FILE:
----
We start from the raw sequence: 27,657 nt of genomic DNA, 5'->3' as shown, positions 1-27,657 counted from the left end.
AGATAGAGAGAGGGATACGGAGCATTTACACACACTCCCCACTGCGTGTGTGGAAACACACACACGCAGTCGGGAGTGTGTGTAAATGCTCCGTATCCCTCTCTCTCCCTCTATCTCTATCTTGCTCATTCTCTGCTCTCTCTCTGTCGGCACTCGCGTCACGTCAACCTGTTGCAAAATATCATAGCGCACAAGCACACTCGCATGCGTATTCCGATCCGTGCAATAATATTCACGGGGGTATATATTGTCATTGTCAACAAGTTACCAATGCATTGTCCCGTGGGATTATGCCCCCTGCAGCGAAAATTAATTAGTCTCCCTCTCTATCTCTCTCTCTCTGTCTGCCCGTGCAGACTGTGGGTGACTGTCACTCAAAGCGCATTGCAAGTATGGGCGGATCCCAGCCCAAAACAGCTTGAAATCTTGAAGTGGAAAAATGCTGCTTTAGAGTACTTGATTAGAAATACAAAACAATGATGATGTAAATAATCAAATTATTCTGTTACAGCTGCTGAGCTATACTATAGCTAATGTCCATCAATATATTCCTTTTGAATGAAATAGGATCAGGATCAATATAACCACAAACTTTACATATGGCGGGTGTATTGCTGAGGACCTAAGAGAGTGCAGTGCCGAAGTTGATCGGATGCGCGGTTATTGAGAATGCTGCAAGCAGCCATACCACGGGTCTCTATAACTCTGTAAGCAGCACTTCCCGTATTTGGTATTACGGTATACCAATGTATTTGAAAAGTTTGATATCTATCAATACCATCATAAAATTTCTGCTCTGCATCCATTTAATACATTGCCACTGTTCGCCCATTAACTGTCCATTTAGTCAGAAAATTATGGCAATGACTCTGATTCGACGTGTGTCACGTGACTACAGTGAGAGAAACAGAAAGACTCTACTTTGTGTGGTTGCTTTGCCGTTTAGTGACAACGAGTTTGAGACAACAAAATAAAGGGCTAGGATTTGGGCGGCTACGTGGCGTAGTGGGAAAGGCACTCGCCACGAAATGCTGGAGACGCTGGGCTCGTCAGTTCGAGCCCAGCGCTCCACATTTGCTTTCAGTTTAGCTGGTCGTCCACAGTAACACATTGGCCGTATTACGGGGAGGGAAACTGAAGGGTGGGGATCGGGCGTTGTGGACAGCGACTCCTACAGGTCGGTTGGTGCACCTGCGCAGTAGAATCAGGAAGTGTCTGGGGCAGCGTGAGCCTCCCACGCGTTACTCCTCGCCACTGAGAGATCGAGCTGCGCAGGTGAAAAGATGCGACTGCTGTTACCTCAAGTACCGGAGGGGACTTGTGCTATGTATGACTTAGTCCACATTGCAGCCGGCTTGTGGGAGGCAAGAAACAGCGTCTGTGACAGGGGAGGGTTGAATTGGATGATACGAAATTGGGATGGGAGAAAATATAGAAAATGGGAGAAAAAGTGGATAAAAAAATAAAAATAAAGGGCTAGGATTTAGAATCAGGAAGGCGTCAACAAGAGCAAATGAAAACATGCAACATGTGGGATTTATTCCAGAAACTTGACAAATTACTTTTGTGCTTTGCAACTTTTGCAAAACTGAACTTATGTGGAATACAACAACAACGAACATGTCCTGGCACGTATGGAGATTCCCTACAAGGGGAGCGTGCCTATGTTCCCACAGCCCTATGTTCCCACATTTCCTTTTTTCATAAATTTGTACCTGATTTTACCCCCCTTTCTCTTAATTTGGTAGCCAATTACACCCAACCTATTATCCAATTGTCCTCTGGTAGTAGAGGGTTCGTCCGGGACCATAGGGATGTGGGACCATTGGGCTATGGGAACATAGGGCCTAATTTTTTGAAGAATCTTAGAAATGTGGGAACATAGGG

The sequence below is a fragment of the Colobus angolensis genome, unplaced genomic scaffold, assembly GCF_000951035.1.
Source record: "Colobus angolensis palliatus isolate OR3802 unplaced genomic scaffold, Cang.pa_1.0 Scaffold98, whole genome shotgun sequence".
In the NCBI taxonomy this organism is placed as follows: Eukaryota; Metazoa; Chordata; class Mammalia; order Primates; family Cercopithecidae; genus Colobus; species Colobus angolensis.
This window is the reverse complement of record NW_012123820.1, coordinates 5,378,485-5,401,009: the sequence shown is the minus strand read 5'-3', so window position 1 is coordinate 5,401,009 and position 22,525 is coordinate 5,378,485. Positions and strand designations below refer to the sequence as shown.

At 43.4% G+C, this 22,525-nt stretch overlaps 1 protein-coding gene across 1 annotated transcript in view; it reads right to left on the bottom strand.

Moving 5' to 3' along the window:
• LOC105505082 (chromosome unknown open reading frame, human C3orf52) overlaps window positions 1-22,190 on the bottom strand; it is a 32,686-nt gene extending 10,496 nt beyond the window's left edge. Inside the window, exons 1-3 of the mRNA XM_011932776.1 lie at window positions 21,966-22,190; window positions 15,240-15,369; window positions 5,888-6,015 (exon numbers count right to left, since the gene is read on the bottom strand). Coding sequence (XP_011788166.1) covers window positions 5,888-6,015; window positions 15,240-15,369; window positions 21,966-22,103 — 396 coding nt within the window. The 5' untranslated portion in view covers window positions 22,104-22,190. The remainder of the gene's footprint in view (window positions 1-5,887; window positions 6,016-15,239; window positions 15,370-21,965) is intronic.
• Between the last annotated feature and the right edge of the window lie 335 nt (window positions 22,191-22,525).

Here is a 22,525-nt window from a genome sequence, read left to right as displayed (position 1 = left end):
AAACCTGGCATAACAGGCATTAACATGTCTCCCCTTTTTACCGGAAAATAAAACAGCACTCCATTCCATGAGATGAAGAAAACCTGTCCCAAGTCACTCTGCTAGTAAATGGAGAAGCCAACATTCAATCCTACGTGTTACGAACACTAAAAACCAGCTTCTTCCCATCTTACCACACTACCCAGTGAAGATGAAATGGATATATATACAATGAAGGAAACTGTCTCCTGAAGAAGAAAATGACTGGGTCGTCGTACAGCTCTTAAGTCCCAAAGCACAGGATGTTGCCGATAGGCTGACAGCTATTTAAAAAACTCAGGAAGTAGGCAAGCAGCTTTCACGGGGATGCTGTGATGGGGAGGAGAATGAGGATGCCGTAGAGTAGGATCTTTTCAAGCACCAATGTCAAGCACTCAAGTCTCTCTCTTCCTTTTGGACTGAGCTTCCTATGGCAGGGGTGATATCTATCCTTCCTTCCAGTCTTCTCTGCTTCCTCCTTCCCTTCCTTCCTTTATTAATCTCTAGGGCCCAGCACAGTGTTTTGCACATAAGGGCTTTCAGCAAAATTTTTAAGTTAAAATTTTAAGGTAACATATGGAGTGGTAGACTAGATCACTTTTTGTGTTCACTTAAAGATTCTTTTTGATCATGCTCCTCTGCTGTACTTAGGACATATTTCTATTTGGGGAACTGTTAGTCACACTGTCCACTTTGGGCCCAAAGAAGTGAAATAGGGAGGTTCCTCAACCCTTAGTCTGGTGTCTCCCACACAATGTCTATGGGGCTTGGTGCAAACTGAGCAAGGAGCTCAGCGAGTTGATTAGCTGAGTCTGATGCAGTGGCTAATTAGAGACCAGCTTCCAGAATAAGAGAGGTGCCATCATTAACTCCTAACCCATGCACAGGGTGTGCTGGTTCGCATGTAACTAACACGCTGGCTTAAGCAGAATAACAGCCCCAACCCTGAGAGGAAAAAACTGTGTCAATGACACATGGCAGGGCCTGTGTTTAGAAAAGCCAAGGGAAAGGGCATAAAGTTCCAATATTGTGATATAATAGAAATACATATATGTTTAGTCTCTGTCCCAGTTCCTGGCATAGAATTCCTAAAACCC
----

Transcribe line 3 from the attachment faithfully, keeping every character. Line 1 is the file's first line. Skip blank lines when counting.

The sequence below is a fragment of the Colobus angolensis genome, unplaced genomic scaffold, assembly GCF_000951035.1.